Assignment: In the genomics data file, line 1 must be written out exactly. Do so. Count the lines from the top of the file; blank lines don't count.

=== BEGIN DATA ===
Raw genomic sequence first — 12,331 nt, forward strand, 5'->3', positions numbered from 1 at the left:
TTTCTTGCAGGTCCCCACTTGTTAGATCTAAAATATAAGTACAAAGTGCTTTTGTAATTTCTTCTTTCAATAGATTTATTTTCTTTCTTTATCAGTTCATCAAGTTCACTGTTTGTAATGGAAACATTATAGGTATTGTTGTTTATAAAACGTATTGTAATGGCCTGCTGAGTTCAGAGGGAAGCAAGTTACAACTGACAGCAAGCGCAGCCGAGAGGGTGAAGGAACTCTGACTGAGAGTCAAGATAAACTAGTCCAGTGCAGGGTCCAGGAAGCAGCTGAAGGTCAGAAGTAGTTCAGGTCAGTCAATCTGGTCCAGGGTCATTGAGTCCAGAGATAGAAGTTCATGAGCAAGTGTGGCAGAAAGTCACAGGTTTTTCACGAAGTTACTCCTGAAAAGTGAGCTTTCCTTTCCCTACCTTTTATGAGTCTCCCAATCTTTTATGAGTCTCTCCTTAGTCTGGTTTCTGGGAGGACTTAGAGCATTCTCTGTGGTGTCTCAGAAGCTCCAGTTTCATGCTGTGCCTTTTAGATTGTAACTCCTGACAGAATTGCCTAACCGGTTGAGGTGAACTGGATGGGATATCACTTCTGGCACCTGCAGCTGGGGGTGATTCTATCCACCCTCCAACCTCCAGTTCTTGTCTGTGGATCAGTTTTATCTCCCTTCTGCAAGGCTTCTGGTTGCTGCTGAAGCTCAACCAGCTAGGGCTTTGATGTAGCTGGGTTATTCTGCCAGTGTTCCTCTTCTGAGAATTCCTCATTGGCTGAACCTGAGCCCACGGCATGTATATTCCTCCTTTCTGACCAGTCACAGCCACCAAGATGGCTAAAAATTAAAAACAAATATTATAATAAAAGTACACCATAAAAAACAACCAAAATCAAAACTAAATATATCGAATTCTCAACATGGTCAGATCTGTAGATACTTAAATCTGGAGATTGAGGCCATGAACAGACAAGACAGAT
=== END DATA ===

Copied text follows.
Raw genomic sequence first — 12,331 nt, forward strand, 5'->3', positions numbered from 1 at the left: